Top 5 Mets Sleeper Prospects

Luis Cessa 2

With the Mets Merized Online Top 25 Prospects list set in stone, I’d like to take a look at a few names that should be watched closely this upcoming season.

These prospects would not have necessarily been prospects 26-30 on this season’s list but they are all players that I feel are flying under the radar. I also believe these sleeper prospects have a shot to really make an impact this year and force themselves well into the 2015 top 25.

Let’s get started.

5. Luis Cessa

Overshadowed by the performances of Gabriel Ynoa and Steven Matz, it’s fair to say that Luis Cessa flies a bit under the radar. A converted position player, Cessa showed two straight years of considerable success in both Brooklyn and in Savannah. He won’t blow you away with his stuff but he shows a great ability to throw strikes, which is especially impressive considering he doesn’t have much experience on the mound. He throws a low 90’s fastball with a very good changeup but his curveball lags behind those two pitches. If he can develop an average curve, it is possible he succeeds in the back end of a rotation but a few scouts see his future in the bullpen as either a long man or a 7th inning guy. Because the Mets have so many of these back end of the rotation types in their system, he could end up in a bullpen role regardless.

4. Matt Reynolds

An Arkansas infielder drafted in the second round of the 2012 draft, Matt Reynolds won’t wow you with his power but his knack for making contact and reaching base could land him a major league job, whether it’s as a starter or utility man. He has quick wrists and a patient approach at the plate but does not use his lower body much. A third basemen in college, the Mets drafted him hoping his above average speed and solid arm could make him a viable shortstop. He’s probably better suited at third base but his bat does not have enough power to justify him playing there so he’ll likely either stick as a shortstop or be moved to second base where, as a slap hitter, he’ll profile much better. Already 23, Reynolds doesn’t have much time to reach legitimate prospect status. If he shows he can increase his batting average by making better contact, he could make a career as a starting middle infielder but if he continues to struggle, he’ll likely profile as a utility infielder, albeit a valuable one due to his defense and ability to reach base.

3. Wuilmer Becerra

Blue Jays fans already have a bottle of scotch at their side and a gun to their temples after watching R.A. Dickey struggle in his first season as well as Noah Syndergaard and Travis d’Arnaud appearing on top prospects list all over the Internet. Wuilmer Becerra has the chance to make them pull the trigger. He has the ever so coveted power/speed combination and the ability to turn some heads this year. A former shortstop moved to the outfield, Becerra has fringe plus speed but is probably best suited in left field due to his pedestrian arm. He has a ton of power in his 6’4”, 190 lb. frame but unfortunately it has not translated into games yet. Becerra’s mechanics at the plate are what needs the most work as his upright stance and high load cause his bat to drag through the zone. He’s going to be just 19 years old for the entirety of this upcoming season, so Becerra has plenty of time to refine his approach at the plate and tap into his raw power. One breakout season is all it will take for scouts to start talking about him. If he develops his hit tool to be even just average, he’ll have an opportunity be an everyday outfielder who will hit for power and should be a threat on the basepaths as well.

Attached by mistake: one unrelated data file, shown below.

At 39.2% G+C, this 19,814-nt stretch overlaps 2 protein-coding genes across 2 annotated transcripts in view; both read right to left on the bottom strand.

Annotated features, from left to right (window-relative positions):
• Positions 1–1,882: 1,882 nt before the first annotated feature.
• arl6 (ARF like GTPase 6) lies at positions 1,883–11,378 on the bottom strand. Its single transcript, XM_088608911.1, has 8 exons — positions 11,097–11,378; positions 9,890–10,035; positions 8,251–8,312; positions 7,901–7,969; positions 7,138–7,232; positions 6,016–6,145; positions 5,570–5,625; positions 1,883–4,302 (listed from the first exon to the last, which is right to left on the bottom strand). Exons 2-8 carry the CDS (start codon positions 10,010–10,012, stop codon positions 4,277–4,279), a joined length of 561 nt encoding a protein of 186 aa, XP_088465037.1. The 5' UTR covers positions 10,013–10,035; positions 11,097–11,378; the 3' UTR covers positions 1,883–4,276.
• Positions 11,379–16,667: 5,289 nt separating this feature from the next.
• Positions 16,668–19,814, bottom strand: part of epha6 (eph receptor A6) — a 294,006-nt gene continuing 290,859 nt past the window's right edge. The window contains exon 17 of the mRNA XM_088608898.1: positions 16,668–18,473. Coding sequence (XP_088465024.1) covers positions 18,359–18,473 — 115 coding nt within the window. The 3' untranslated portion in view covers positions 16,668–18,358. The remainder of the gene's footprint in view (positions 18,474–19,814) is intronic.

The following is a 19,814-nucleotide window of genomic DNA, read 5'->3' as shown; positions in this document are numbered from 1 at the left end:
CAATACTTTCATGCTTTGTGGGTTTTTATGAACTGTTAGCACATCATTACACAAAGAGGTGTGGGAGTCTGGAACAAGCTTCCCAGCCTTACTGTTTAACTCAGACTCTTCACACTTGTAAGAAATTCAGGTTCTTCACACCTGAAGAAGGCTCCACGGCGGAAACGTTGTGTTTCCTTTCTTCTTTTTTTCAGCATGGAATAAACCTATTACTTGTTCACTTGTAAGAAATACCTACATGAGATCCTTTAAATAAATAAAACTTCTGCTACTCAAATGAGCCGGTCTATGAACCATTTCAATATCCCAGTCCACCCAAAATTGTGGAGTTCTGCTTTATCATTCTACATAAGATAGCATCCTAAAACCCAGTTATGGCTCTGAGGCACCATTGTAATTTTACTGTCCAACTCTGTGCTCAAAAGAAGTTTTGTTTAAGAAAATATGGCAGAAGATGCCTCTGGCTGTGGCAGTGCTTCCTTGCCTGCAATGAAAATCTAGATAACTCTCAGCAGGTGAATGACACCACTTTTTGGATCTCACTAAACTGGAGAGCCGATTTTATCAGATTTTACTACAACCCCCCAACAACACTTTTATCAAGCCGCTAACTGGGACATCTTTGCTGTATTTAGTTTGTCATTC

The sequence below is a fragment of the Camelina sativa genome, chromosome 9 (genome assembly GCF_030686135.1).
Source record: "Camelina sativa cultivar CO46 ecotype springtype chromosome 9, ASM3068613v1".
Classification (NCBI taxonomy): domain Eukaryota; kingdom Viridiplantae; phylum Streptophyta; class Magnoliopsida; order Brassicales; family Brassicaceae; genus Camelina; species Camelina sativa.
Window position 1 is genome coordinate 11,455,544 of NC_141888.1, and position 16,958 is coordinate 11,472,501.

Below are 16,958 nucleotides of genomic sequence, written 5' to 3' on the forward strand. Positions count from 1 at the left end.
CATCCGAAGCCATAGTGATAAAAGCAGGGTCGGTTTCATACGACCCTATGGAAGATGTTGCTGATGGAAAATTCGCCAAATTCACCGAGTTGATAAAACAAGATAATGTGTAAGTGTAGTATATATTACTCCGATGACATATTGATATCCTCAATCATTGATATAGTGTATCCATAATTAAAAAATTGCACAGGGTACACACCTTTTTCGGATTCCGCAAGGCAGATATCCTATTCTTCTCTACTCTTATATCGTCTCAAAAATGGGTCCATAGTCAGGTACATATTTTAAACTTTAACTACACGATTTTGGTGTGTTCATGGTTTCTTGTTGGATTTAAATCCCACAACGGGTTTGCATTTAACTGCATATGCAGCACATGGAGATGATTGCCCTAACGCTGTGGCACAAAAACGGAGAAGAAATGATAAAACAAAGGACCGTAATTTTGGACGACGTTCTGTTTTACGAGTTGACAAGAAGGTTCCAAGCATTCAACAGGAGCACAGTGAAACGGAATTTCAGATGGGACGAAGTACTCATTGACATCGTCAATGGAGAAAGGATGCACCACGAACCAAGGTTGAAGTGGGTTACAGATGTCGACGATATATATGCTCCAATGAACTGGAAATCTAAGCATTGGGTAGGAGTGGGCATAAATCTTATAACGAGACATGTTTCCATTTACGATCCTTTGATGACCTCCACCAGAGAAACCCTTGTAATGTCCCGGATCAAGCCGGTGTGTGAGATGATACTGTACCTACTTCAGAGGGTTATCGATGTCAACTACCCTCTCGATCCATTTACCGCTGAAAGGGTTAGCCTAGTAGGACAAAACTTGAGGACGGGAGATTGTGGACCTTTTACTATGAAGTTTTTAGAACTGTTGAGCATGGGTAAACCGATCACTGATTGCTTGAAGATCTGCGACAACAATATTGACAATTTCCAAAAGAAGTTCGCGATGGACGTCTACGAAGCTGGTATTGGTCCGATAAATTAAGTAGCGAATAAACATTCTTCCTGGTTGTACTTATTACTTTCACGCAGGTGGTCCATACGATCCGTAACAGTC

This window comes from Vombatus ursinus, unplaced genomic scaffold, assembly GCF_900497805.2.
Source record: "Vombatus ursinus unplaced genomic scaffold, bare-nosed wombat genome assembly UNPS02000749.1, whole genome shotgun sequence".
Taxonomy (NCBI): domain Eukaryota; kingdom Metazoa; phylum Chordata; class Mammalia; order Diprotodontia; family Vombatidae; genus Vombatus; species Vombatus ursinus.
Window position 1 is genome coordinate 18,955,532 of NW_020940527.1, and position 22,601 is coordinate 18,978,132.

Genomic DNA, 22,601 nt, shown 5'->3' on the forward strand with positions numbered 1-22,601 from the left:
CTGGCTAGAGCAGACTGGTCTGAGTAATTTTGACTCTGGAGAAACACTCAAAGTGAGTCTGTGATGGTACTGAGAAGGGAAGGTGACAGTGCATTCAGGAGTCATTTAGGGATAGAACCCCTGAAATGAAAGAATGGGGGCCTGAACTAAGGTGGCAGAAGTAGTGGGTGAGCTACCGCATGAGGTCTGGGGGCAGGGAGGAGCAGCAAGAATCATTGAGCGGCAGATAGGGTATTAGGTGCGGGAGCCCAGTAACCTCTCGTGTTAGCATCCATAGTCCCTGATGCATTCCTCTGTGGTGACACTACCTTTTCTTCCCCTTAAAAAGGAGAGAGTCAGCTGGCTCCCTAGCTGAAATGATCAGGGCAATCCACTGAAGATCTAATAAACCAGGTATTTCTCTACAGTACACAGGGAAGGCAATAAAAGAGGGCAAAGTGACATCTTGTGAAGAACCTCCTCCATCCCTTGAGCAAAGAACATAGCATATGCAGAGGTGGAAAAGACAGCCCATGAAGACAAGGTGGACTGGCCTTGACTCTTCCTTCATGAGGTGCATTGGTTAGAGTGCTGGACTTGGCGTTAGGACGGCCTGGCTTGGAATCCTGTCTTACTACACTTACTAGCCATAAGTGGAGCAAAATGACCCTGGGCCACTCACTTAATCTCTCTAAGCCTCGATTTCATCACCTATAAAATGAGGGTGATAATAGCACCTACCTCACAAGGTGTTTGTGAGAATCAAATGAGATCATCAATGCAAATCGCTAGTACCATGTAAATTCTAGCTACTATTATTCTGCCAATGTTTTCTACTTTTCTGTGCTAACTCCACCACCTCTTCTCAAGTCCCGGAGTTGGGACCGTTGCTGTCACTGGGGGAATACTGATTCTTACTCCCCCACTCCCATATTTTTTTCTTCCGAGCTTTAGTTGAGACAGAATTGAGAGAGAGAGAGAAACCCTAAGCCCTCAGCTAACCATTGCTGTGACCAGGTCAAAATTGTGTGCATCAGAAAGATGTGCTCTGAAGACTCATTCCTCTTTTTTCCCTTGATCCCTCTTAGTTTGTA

2. Robert Whalen

Rob Whalen almost snuck into my top 25 prospects list and looking back, he probably should have been apart of it. He had a truly amazing season with the Kingsport Mets, showing the ability to both put away hitters and keep his walk rate down; a rare occurrence for a 19 year old at the time. It’s worth noting that his efforts also earned him the 2013 Sterling Award. He yields a low to mid 90’s fastball and a sinker while flashing what Baseball America has labeled “the best curveball in the system” so if he could develop his changeup or slider to at least an average pitch, he could have a future as a mid to back end rotation starter. If he can’t, then he should easily make a living as a late inning relief option. Even though he’s still probably a couple years away from a major league debut, another solid season from Whalen would prove that he is quite an advanced pitcher for his age, which might incline the Mets to move him through the system at a faster pace than usual.

1. Ivan Wilson

Selected in the third round of last year’s draft, Wilson has the highest ceiling of anyone on this list. A tremendous athlete standing at 6’3” and weighing in at 220 lbs., Wilson was a wide receiver on his high school football team. He is an above average runner with a very strong arm, which will most likely land him in right field. He has the same power/speed combination as Becerra but his hit tool has the chance to develop further since his flaws are more of an easy fix than Becerra’s. He generates good hip rotation but has trouble with timing and synchronizing all parts of his swing to generate good contact. More experience and good coaching should even everything out, however, and once he becomes comfortable at the plate, the power should rear its head. Wilson also has enough speed to throw some steals into his game as well. Even though he was a third round draft pick and is still quite raw, Wilson has the chance to develop into an impact player both offensively and defensively with time. He’s the kind of high risk, high reward player you like to take early in the draft and hopefully the Mets struck gold with this one.